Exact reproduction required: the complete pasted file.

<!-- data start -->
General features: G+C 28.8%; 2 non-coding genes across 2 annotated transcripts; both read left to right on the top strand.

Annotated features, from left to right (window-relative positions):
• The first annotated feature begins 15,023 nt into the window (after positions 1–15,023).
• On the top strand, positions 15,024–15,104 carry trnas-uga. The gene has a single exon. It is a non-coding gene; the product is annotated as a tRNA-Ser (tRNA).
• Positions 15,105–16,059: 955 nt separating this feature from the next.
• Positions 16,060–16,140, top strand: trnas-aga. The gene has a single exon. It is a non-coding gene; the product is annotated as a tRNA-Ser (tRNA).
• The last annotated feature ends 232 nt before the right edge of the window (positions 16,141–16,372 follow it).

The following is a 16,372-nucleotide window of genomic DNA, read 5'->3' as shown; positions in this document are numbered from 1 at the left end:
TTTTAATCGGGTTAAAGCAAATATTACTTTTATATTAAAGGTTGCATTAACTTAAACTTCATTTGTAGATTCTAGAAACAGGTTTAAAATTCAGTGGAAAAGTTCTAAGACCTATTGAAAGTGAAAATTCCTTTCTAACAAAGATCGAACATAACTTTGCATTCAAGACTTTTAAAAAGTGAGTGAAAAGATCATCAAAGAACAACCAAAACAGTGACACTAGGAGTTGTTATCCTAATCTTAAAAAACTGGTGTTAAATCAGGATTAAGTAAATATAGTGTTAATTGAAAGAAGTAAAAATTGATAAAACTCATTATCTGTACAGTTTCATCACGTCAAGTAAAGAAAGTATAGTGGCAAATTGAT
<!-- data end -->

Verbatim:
General features: G+C 28.8%; 2 non-coding genes across 2 annotated transcripts; both read left to right on the top strand.

Annotated features, from left to right (window-relative positions):
• The first annotated feature begins 15,023 nt into the window (after positions 1–15,023).
• On the top strand, positions 15,024–15,104 carry trnas-uga. The gene has a single exon. It is a non-coding gene; the product is annotated as a tRNA-Ser (tRNA).
• Positions 15,105–16,059: 955 nt separating this feature from the next.
• Positions 16,060–16,140, top strand: trnas-aga. The gene has a single exon. It is a non-coding gene; the product is annotated as a tRNA-Ser (tRNA).
• The last annotated feature ends 232 nt before the right edge of the window (positions 16,141–16,372 follow it).

The following is a 16,372-nucleotide window of genomic DNA, read 5'->3' as shown; positions in this document are numbered from 1 at the left end:
TTTTAATCGGGTTAAAGCAAATATTACTTTTATATTAAAGGTTGCATTAACTTAAACTTCATTTGTAGATTCTAGAAACAGGTTTAAAATTCAGTGGAAAAGTTCTAAGACCTATTGAAAGTGAAAATTCCTTTCTAACAAAGATCGAACATAACTTTGCATTCAAGACTTTTAAAAAGTGAGTGAAAAGATCATCAAAGAACAACCAAAACAGTGACACTAGGAGTTGTTATCCTAATCTTAAAAAACTGGTGTTAAATCAGGATTAAGTAAATATAGTGTTAATTGAAAGAAGTAAAAATTGATAAAACTCATTATCTGTACAGTTTCATCACGTCAAGTAAAGAAAGTATAGTGGCAAATTGAT